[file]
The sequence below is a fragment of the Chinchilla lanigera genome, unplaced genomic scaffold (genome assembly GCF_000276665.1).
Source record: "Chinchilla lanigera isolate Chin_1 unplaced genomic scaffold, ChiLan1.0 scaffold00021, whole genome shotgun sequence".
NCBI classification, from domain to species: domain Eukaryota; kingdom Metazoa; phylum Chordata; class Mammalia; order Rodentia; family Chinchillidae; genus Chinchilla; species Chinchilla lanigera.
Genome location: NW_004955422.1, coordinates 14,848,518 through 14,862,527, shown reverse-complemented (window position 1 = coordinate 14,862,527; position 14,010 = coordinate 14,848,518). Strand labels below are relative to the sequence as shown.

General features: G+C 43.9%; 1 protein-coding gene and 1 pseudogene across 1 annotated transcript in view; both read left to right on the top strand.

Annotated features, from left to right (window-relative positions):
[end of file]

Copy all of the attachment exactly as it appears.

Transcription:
The sequence below is a fragment of the Chinchilla lanigera genome, unplaced genomic scaffold (genome assembly GCF_000276665.1).
Source record: "Chinchilla lanigera isolate Chin_1 unplaced genomic scaffold, ChiLan1.0 scaffold00021, whole genome shotgun sequence".
NCBI classification, from domain to species: domain Eukaryota; kingdom Metazoa; phylum Chordata; class Mammalia; order Rodentia; family Chinchillidae; genus Chinchilla; species Chinchilla lanigera.
Genome location: NW_004955422.1, coordinates 14,848,518 through 14,862,527, shown reverse-complemented (window position 1 = coordinate 14,862,527; position 14,010 = coordinate 14,848,518). Strand labels below are relative to the sequence as shown.

General features: G+C 43.9%; 1 protein-coding gene and 1 pseudogene across 1 annotated transcript in view; both read left to right on the top strand.

Annotated features, from left to right (window-relative positions):